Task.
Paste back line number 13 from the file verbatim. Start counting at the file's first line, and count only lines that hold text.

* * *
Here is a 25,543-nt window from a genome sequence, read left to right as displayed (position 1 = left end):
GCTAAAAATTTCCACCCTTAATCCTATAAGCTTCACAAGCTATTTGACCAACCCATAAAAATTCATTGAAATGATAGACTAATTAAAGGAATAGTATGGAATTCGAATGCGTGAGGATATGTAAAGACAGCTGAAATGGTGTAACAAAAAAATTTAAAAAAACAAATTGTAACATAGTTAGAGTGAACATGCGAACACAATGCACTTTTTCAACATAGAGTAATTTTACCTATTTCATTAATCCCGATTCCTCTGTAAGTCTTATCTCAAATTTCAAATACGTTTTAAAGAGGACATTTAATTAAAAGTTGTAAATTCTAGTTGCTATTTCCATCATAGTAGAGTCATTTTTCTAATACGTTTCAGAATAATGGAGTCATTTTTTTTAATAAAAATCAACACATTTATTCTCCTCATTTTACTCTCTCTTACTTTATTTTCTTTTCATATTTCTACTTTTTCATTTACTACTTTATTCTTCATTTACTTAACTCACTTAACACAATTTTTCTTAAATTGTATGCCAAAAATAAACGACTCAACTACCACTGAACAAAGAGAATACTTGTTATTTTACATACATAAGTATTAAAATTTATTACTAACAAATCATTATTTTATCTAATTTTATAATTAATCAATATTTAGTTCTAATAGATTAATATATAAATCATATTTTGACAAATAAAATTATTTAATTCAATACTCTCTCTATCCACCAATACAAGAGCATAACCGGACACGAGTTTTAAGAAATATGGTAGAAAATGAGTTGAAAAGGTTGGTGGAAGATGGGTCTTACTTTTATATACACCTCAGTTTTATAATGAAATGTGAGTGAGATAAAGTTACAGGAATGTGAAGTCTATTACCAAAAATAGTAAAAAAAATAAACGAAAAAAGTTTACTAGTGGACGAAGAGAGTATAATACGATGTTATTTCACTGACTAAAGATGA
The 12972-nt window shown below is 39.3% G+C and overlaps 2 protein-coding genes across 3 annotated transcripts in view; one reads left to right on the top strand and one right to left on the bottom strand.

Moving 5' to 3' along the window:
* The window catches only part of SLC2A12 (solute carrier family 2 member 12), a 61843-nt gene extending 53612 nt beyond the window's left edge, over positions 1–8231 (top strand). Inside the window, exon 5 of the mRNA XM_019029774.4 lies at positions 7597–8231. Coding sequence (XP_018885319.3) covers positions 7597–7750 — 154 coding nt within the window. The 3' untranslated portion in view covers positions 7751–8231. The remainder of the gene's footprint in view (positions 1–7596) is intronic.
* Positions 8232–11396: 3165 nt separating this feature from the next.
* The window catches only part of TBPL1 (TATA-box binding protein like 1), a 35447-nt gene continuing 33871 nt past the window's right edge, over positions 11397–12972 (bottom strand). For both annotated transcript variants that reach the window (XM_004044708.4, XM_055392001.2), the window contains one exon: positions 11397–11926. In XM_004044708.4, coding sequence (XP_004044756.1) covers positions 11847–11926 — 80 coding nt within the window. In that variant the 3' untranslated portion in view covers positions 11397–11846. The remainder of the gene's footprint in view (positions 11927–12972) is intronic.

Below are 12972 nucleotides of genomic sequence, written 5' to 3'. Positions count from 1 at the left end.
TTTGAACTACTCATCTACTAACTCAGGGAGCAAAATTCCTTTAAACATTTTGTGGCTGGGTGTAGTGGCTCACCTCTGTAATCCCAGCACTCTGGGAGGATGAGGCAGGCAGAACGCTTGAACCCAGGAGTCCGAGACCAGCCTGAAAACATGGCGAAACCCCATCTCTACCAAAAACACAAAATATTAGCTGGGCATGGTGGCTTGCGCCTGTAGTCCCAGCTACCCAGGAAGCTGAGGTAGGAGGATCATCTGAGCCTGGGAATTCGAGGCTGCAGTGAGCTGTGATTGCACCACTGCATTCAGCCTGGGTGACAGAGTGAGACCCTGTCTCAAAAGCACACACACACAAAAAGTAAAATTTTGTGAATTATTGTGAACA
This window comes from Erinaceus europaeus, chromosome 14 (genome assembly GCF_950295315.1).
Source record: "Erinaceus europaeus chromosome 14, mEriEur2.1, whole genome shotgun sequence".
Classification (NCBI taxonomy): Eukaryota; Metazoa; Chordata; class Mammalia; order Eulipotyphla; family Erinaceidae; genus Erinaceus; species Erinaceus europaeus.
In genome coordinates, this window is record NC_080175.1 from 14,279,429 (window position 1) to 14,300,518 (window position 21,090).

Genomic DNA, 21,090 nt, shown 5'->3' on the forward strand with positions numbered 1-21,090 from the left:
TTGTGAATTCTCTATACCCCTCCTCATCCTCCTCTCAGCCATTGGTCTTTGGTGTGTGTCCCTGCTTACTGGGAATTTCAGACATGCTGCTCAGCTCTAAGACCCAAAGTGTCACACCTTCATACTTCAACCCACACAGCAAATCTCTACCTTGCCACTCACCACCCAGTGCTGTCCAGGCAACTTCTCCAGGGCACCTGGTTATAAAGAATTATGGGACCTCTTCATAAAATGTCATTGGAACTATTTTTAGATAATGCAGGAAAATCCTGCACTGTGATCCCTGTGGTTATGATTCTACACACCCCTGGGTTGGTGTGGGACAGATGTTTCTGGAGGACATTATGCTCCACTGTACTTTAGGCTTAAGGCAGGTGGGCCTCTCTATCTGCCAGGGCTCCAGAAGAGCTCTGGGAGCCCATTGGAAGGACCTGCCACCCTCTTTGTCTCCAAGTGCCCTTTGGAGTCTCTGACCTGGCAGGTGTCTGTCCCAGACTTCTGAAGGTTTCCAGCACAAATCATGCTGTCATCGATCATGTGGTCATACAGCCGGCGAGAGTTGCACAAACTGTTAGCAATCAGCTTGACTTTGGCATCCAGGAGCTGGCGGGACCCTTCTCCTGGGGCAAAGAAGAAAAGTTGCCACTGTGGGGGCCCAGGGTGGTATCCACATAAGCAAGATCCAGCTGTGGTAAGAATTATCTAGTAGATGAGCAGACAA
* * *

In genome coordinates, this window is record NC_080175.1 from 14,279,429 (window position 1) to 14,300,518 (window position 21,090).